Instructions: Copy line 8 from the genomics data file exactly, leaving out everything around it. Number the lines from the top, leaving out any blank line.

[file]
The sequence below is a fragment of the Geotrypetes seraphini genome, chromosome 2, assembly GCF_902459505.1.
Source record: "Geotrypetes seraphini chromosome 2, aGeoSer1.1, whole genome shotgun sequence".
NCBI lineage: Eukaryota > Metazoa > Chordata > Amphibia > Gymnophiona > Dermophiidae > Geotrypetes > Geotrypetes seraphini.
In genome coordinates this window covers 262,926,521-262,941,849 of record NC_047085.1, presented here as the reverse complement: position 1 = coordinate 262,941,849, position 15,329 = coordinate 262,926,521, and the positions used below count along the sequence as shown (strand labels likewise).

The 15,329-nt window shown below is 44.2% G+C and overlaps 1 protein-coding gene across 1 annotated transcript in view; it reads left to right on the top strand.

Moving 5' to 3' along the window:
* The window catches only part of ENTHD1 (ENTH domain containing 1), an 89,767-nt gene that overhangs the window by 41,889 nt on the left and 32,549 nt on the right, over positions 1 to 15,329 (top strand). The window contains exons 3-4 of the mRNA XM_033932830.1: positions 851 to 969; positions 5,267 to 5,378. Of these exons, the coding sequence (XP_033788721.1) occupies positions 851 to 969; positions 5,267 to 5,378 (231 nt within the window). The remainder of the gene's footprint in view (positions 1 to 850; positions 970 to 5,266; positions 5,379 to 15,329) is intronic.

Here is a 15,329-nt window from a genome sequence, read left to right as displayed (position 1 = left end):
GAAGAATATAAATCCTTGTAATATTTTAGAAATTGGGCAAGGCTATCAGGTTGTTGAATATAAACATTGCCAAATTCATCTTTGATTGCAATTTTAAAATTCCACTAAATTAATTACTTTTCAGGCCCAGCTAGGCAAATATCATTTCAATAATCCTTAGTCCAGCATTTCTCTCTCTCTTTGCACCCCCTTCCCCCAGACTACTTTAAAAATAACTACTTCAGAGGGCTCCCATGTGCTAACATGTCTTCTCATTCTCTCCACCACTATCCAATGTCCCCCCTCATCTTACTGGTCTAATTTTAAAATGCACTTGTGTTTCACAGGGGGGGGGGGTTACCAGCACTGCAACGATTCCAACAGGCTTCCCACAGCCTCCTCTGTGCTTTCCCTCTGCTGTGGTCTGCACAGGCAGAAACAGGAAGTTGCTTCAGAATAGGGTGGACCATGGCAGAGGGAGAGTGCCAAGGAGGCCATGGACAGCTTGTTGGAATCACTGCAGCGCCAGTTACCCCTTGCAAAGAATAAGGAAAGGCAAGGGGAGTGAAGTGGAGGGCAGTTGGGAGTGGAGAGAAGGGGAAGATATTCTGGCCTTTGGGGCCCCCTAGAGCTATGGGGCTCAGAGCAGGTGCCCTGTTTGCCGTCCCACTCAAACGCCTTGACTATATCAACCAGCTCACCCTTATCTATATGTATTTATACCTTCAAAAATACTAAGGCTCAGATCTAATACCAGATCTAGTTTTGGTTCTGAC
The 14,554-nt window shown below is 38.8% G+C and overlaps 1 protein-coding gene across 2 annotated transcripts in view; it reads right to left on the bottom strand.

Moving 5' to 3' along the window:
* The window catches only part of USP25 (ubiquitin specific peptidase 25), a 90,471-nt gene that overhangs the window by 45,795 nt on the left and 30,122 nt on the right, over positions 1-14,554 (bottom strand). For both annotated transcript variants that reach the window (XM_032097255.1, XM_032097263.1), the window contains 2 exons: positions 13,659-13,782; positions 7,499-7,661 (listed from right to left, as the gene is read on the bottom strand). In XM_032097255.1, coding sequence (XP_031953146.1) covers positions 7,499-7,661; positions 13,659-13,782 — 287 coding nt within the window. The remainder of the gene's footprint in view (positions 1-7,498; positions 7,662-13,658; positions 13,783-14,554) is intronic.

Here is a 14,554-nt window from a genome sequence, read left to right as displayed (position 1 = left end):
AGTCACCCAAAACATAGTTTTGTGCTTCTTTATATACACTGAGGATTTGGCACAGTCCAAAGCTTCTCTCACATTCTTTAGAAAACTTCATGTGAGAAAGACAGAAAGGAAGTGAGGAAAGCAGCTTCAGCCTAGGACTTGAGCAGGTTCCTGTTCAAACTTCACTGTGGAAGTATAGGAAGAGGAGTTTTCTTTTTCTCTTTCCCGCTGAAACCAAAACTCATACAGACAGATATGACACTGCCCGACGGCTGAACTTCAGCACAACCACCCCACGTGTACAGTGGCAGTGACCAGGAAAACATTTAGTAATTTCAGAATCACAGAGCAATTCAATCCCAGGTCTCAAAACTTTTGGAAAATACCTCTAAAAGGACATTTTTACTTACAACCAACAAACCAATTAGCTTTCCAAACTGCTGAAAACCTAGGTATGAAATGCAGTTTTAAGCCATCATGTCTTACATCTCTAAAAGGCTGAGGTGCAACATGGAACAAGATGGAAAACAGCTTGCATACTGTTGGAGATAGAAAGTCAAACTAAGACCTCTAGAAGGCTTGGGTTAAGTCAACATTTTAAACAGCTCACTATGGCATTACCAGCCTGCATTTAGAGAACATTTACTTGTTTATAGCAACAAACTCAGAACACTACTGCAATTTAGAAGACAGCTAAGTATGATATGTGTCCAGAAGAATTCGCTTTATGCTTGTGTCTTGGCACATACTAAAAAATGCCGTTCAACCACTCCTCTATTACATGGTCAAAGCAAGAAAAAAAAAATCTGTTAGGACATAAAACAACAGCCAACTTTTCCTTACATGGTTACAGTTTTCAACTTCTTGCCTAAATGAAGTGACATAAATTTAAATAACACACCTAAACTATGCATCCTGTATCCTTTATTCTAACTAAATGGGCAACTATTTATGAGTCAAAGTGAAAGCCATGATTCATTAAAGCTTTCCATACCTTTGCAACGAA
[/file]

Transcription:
Here is a 15,329-nt window from a genome sequence, read left to right as displayed (position 1 = left end):